No matter how in love you are, obstacles and arguments are bound to happen in any relationship. Fortunately, there are certain positive traits that you and your partner can cultivate to overcome obstacles and challenges while building a trusting, respectful relationship.
We reached out to Fran Walfish, PsyD, a Beverly Hills family and relationship psychotherapist, author of The Self-Aware Parent, and co-star on Sex Box (WE TV) to learn the most helpful traits to have in a relationship. She's worked with enough couples to know what truly keeps relationships happy and healthy. Refer to these traits when you need an extra hand to keep your relationship strong.
Meet the Expert
Fran Walfish, Psy.D., is a Beverly Hills-based family and relationship psychotherapist, and author of The Self-Aware Parent. Walfish has appeared regularly as an expert child psychologist on The Doctors on CBS, and co-star on Sex Box (WE TV).
Be honest. Sometimes the truth is uncomfortable, especially if you expect it to be met with anger. Be brave! Honesty in a relationship is extremely important because it's what makes a person feel safe. Even if you think the truth will be hard for your partner to hear, they'll appreciate it in the long run.
Be flexible. Rigidity is a sign of trouble. Try to be flexible. You may think your idea is best, but staying open to your partner’s opinions and ideas is an important ingredient in successful communication.<br/>Use humor. When addressing your relationship problems, avoid being businesslike. Instead, use humor! Laughing can diffuse the intensity of an argument, lighten up the moment, and put things in perspective.
Let go of control. Even when your relationship is not on the line, there is no use trying to control others. It will leave you exhausted and deplete your capacity to enjoy your time with your friend or partner. Once you let go, you will find that everything, for the most part, falls into place; all that you need to do is enjoy yourself.
Be optimistic. View your partner's intentions as good unless they demonstrate otherwise. If you don't, you risk creating undue distrust in the relationship.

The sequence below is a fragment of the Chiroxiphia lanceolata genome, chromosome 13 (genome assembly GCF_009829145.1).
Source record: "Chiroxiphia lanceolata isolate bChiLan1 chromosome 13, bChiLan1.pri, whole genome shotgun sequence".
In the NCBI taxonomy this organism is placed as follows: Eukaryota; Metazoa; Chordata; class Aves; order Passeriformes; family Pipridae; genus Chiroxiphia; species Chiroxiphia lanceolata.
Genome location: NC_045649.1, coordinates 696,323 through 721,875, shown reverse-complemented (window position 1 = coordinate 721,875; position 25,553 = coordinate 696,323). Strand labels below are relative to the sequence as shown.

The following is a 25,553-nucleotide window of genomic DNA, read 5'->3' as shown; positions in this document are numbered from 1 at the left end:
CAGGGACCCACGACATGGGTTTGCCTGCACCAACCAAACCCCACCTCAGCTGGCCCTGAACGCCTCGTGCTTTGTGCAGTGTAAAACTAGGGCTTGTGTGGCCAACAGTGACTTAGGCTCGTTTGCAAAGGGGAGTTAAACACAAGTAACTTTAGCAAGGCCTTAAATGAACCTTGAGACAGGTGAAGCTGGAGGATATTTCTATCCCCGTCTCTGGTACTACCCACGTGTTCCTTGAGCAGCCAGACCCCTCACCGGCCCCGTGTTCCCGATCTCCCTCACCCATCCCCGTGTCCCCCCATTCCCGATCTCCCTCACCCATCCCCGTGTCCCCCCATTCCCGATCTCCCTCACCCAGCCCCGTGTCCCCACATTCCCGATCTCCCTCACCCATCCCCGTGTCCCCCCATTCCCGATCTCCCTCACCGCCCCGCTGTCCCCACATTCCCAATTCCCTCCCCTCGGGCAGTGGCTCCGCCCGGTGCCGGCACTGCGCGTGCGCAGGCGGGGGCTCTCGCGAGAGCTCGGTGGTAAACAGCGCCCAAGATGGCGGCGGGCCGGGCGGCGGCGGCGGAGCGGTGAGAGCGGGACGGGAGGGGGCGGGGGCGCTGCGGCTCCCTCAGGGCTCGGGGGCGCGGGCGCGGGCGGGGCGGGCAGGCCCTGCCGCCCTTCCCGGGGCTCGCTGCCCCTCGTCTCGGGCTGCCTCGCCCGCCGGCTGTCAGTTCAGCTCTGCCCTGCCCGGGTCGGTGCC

Be supportive. Build self-esteem by using words that support and motivate with empathic attunement. If you have a complaint or criticism, present it like an Oreo cookie: couched between two positive statements. You don’t always have to agree with your partner, but everyone wants to be heard.
Be open. Express your feelings in the moment. Do not allow anger and disappointment to build up inside you. Say what you feel clearly and respectfully.
Take time for yourself. Be sure to set aside private time for yourself each day. Try for short, undivided, and positive attention to refresh and rejuvenate your spirit so you can be at your best for your partner.
Let differences work for you. No two people in the world are just alike, but great couples learn to build upon those differences. They use each other’s strengths and let each other minimize their weaknesses.
Extend grace for minor annoyances. People do stuff that gets on our nerves at times. That’s true of all of us—even, or especially, with the people that we love the most. Great couples have learned not to let those little things distract from the major things like love and commitment. This may call for you to be aware of your own issues. Be accountable and own up to your part of the problem.
Serve each other. There are no 50-50 splits of responsibility in a great relationship. Great couples learn to sacrificially serve one another. In the best relationships, it would be difficult to judge who serves the other more. Neither person should complain when it’s their turn to be the giver.
Prioritize their time. Life is busy for all of us, but great couples make time for each other. They find things to do that they both enjoy, and they say no to things that would keep them from having adequate time together.
Keep no secrets. There are no hidden issues among great couples. They are vulnerable with each other. Both partners open themselves up to the other person completely.
Publicly support each other. Great couples are supportive of each other in public; they don’t tear each other down. It's best to handle private issues in private.
Keep no record of wrongs. Forgiveness is monumentally important in a relationship. There should not be any lingering issues between you and your partner, or else trust deteriorates. If you've forgiven your partner for wrongdoing, then let it go for good.
Do not compare your partner to others. Measure your companion by their own standards. You shouldn't have to strive for perfection for your relationship to be valid, so you shouldn't force your partner to live by those standards either.